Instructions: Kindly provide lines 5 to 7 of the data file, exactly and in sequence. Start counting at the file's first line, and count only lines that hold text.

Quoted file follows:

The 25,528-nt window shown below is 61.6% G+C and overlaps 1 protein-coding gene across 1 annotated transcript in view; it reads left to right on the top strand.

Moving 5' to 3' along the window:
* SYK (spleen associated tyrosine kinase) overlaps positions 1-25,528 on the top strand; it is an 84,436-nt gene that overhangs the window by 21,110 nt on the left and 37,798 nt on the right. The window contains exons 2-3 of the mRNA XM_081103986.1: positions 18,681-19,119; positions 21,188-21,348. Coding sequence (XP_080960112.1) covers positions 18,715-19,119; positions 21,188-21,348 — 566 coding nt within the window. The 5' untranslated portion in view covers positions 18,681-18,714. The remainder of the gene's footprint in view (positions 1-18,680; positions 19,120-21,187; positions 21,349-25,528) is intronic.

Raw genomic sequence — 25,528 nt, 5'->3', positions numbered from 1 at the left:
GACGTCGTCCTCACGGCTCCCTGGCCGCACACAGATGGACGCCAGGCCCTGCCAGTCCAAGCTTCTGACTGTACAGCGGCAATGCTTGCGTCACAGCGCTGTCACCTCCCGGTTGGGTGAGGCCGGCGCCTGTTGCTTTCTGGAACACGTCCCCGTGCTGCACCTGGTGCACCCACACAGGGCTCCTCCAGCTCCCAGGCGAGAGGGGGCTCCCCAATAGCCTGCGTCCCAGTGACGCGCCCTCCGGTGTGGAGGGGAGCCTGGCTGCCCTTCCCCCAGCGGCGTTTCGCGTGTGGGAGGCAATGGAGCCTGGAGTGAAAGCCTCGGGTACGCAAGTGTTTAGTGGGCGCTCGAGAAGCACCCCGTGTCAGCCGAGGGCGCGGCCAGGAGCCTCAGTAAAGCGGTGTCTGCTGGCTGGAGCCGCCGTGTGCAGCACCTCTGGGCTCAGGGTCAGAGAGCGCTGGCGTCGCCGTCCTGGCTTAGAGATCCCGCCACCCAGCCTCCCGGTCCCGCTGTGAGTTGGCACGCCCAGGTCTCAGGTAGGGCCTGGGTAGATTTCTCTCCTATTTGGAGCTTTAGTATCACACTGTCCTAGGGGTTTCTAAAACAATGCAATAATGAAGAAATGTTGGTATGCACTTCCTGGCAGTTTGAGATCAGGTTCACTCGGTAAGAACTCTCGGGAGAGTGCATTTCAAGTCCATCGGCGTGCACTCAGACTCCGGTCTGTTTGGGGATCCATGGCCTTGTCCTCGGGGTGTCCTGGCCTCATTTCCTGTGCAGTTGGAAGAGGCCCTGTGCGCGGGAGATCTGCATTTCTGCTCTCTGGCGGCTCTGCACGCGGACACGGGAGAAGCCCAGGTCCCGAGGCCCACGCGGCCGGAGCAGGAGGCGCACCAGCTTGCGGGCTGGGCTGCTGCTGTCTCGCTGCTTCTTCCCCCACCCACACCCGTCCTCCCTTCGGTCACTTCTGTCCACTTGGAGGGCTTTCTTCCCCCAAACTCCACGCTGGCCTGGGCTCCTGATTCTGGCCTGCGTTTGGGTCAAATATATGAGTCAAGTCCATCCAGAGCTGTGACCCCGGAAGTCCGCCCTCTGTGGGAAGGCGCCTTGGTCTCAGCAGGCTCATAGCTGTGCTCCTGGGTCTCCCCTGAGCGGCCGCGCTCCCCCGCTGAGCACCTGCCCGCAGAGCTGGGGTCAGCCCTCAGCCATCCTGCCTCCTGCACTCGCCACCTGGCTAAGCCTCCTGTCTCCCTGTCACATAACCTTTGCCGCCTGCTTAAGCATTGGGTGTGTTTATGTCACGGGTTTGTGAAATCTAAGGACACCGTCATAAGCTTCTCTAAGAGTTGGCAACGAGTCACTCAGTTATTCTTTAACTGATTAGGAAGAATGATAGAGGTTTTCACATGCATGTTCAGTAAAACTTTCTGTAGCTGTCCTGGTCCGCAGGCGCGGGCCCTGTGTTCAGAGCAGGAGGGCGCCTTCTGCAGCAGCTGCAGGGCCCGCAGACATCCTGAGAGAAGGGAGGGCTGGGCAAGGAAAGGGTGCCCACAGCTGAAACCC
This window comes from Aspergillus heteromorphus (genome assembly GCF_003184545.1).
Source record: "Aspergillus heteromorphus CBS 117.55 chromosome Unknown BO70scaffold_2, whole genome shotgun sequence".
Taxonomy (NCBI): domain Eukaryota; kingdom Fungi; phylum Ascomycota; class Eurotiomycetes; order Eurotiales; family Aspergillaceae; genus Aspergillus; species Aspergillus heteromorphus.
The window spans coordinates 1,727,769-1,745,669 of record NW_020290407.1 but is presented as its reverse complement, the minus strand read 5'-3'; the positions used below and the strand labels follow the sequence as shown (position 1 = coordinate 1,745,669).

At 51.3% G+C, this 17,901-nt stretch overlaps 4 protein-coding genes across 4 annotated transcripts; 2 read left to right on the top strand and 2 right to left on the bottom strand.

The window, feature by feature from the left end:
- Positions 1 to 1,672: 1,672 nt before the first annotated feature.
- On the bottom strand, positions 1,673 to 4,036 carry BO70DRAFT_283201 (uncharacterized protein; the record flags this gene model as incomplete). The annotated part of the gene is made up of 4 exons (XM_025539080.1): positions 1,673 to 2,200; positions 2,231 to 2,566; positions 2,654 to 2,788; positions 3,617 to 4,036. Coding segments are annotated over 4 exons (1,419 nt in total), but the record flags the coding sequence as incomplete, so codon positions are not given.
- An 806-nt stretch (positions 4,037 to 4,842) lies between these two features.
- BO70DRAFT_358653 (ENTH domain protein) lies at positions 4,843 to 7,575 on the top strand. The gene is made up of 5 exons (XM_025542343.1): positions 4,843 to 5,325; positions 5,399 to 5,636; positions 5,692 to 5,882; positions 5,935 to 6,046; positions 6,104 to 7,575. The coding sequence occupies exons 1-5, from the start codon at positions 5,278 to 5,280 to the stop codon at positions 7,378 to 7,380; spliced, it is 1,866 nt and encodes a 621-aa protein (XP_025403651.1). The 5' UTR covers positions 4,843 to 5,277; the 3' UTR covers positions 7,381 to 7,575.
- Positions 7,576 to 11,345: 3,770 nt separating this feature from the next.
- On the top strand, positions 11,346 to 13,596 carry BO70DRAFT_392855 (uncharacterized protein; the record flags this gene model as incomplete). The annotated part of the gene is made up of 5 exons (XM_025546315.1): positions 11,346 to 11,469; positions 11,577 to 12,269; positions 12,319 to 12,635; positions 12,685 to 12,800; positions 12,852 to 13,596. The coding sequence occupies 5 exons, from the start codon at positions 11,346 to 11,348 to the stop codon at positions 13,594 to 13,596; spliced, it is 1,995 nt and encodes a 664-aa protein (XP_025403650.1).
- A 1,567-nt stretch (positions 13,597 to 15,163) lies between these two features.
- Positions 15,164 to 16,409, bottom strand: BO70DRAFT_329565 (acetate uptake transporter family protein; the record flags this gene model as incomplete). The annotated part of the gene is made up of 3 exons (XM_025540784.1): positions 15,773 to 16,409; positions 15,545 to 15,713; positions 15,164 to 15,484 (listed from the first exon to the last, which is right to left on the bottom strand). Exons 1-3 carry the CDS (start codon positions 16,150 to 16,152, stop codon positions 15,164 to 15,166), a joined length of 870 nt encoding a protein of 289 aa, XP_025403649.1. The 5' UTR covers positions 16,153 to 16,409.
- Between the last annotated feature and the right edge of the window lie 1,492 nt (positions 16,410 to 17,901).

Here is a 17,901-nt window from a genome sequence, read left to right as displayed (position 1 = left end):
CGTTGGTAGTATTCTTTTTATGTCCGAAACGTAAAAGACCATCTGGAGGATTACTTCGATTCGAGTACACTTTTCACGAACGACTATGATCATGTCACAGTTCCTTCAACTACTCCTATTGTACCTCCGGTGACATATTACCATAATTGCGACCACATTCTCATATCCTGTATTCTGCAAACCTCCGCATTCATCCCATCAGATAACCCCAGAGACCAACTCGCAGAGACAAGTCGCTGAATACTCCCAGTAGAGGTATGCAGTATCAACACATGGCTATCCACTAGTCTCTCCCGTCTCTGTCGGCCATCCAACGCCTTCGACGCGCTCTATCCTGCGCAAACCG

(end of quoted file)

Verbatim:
GACGTCGTCCTCACGGCTCCCTGGCCGCACACAGATGGACGCCAGGCCCTGCCAGTCCAAGCTTCTGACTGTACAGCGGCAATGCTTGCGTCACAGCGCTGTCACCTCCCGGTTGGGTGAGGCCGGCGCCTGTTGCTTTCTGGAACACGTCCCCGTGCTGCACCTGGTGCACCCACACAGGGCTCCTCCAGCTCCCAGGCGAGAGGGGGCTCCCCAATAGCCTGCGTCCCAGTGACGCGCCCTCCGGTGTGGAGGGGAGCCTGGCTGCCCTTCCCCCAGCGGCGTTTCGCGTGTGGGAGGCAATGGAGCCTGGAGTGAAAGCCTCGGGTACGCAAGTGTTTAGTGGGCGCTCGAGAAGCACCCCGTGTCAGCCGAGGGCGCGGCCAGGAGCCTCAGTAAAGCGGTGTCTGCTGGCTGGAGCCGCCGTGTGCAGCACCTCTGGGCTCAGGGTCAGAGAGCGCTGGCGTCGCCGTCCTGGCTTAGAGATCCCGCCACCCAGCCTCCCGGTCCCGCTGTGAGTTGGCACGCCCAGGTCTCAGGTAGGGCCTGGGTAGATTTCTCTCCTATTTGGAGCTTTAGTATCACACTGTCCTAGGGGTTTCTAAAACAATGCAATAATGAAGAAATGTTGGTATGCACTTCCTGGCAGTTTGAGATCAGGTTCACTCGGTAAGAACTCTCGGGAGAGTGCATTTCAAGTCCATCGGCGTGCACTCAGACTCCGGTCTGTTTGGGGATCCATGGCCTTGTCCTCGGGGTGTCCTGGCCTCATTTCCTGTGCAGTTGGAAGAGGCCCTGTGCGCGGGAGATCTGCATTTCTGCTCTCTGGCGGCTCTGCACGCGGACACGGGAGAAGCCCAGGTCCCGAGGCCCACGCGGCCGGAGCAGGAGGCGCACCAGCTTGCGGGCTGGGCTGCTGCTGTCTCGCTGCTTCTTCCCCCACCCACACCCGTCCTCCCTTCGGTCACTTCTGTCCACTTGGAGGGCTTTCTTCCCCCAAACTCCACGCTGGCCTGGGCTCCTGATTCTGGCCTGCGTTTGGGTCAAATATATGAGTCAAGTCCATCCAGAGCTGTGACCCCGGAAGTCCGCCCTCTGTGGGAAGGCGCCTTGGTCTCAGCAGGCTCATAGCTGTGCTCCTGGGTCTCCCCTGAGCGGCCGCGCTCCCCCGCTGAGCACCTGCCCGCAGAGCTGGGGTCAGCCCTCAGCCATCCTGCCTCCTGCACTCGCCACCTGGCTAAGCCTCCTGTCTCCCTGTCACATAACCTTTGCCGCCTGCTTAAGCATTGGGTGTGTTTATGTCACGGGTTTGTGAAATCTAAGGACACCGTCATAAGCTTCTCTAAGAGTTGGCAACGAGTCACTCAGTTATTCTTTAACTGATTAGGAAGAATGATAGAGGTTTTCACATGCATGTTCAGTAAAACTTTCTGTAGCTGTCCTGGTCCGCAGGCGCGGGCCCTGTGTTCAGAGCAGGAGGGCGCCTTCTGCAGCAGCTGCAGGGCCCGCAGACATCCTGAGAGAAGGGAGGGCTGGGCAAGGAAAGGGTGCCCACAGCTGAAACCC
This window comes from Aspergillus heteromorphus (genome assembly GCF_003184545.1).
Source record: "Aspergillus heteromorphus CBS 117.55 chromosome Unknown BO70scaffold_2, whole genome shotgun sequence".